By the time Erhard gathered his staff together for the session with Emery, the Leadership Dynamics course had become the target of lawsuits brought by participants who had signed up only to find themselves the unwitting victims of cruel physical and emotional abuse during the sessions. In some cases instructors ordered participants into closed coffins. Others were hung onto large wooden crosses for hours at a time. Still others were forced to take off all their clothes while fellow participants taunted them with cruel insults. In one session, a man was forced to perform fellatio on an artificial penis while women attending a separate Leadership Dynamics class were brought in to watch. *

*In depositions and other court documents, Patrick and other Leadership Dynamics officials acknowledged the accuracy of some of the charges leveled against them in several lawsuits that stemmed from the brutality of the courses. Asked about simulated sex with an artificial penis, Patrick responded: "Well, to put it bluntly, there are a lot of men that come to class that have forgotten how to use theirs in their marriage." Patrick also admitted that it was common practice to hit people during the sessions. "I slap my children from time to time. It serves a useful function," he told lawyers during his deposition. The lawsuits eventually settled out of court, and Leadership Dynamics soon after went out of business.

Emery did not bring in coffins or crosses into the Canterbury Hotel. Nor did he conduct the session in the same bizarre manner that marked the Leadership Dynamics course. But the absence of the weird features of Leadership Dynamics did not prevent the weekend session from turning ugly and violent at one point. In asking Emery to lead the session, Erhard wanted to learn more about the hardhitting "sensitivity" techniques William Penn Patrick had incorporated into his own company. Another one of Erhard's probable objectives was to measure the loyalty and commitment of his own staff. Sitting around a U-shaped table, Erhard decided to put Gonneke Spits to the test. He began shouting at her, deliberately trying to provoke her into betraying even the slightest doubts that she might have toward him. While he continued to shout at her, Erhard slapped her hard across the face. She staggered backward but still insisted that her loyalties belonged to Erhard. Others in the room watched in stony silence, hoping they would not be the recipients of Erhard's strange method of determining their own loyalties.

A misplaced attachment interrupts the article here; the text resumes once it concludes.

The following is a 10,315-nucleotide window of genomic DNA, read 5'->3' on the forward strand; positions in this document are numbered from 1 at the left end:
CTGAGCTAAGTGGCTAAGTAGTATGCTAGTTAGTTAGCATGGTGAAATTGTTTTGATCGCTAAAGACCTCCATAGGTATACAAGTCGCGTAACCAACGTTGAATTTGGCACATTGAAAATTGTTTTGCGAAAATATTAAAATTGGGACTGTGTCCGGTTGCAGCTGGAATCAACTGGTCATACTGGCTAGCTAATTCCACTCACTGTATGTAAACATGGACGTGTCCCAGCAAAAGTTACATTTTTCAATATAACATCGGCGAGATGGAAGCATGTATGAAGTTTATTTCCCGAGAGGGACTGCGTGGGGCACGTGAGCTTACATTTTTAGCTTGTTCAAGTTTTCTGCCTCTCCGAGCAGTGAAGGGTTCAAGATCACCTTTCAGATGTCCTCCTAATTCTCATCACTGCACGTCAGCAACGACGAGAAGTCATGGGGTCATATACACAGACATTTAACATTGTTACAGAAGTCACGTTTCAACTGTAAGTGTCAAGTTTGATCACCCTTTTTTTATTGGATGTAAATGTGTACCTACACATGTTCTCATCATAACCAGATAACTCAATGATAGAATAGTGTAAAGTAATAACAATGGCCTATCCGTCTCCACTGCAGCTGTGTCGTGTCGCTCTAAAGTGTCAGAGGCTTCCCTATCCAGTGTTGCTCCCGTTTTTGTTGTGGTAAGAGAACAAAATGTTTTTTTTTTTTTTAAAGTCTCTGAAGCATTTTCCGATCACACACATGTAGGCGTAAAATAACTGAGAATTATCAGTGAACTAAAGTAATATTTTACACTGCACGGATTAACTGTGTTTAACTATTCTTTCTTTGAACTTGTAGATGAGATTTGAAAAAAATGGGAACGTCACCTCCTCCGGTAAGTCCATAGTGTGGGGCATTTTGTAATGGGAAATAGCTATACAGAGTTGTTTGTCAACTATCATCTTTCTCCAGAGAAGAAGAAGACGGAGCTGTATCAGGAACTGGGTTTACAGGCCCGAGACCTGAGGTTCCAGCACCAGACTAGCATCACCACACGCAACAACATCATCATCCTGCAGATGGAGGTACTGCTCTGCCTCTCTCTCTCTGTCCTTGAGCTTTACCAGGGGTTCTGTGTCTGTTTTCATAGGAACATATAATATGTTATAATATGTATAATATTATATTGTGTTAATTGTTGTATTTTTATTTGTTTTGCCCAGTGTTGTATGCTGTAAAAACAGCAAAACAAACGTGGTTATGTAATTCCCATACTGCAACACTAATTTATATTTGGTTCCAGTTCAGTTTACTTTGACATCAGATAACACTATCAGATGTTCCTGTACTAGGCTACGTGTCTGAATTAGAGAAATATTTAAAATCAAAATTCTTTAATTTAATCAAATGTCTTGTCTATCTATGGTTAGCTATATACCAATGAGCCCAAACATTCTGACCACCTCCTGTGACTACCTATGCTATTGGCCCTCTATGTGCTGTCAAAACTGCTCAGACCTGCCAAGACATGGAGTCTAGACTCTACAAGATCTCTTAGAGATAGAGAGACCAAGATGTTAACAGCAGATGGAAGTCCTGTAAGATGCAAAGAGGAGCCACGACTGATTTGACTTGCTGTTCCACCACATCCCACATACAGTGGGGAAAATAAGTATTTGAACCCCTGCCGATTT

The dark moment of violence ended almost as abruptly as it had begun, and by the end of the marathon session, on Sunday morning, everyone in the room seemed to be in giddy and jovial spirits. Only the blackened eye and bruises clearly visible on Gonneke Spits's face betrayed some of the demons that lurked inside Werner Erhard. 

Later that day Emery joined the others on Erhard's staff to celebrate Erhard's thirty-sixth birthday at his Marin County home. The festive atmosphere was heightened by a delicious lunch of fresh crab, salad, and sourdough bread, with plenty of white wine for everyone. Somebody was playing the guitar and Erhard was in a buoyant mood. Pulling Emery aside that afternoon, Erhard confided his plan to leave Mind Dynamics and start his own training course.

"We'd welcome you as a part of the staff," Erhard told Emery that afternoon. "And I want you to know that's very unusual because people usually have to go a very long route to be invited to be on staff. But your contribution to us these last few days has been of such a magnitude that you have earned the right in just two days to be part of the staff." 

As Emery pondered his response, Erhard quietly added another inducement. "There's enough money in this thing," he told the Australian, "for us all to become millionaires."

To Erhard's surprise, Emery declined the offer. He explained how he felt obliged to remain with Mind Dynamics, and how it would not have felt right to leave Everett and Patrick after the support they had given him in Australia and in the United States. He thanked Erhard for the offer and politely asked if he could take a raincheck. Erhard assured Emery he could call anytime he changed his mind.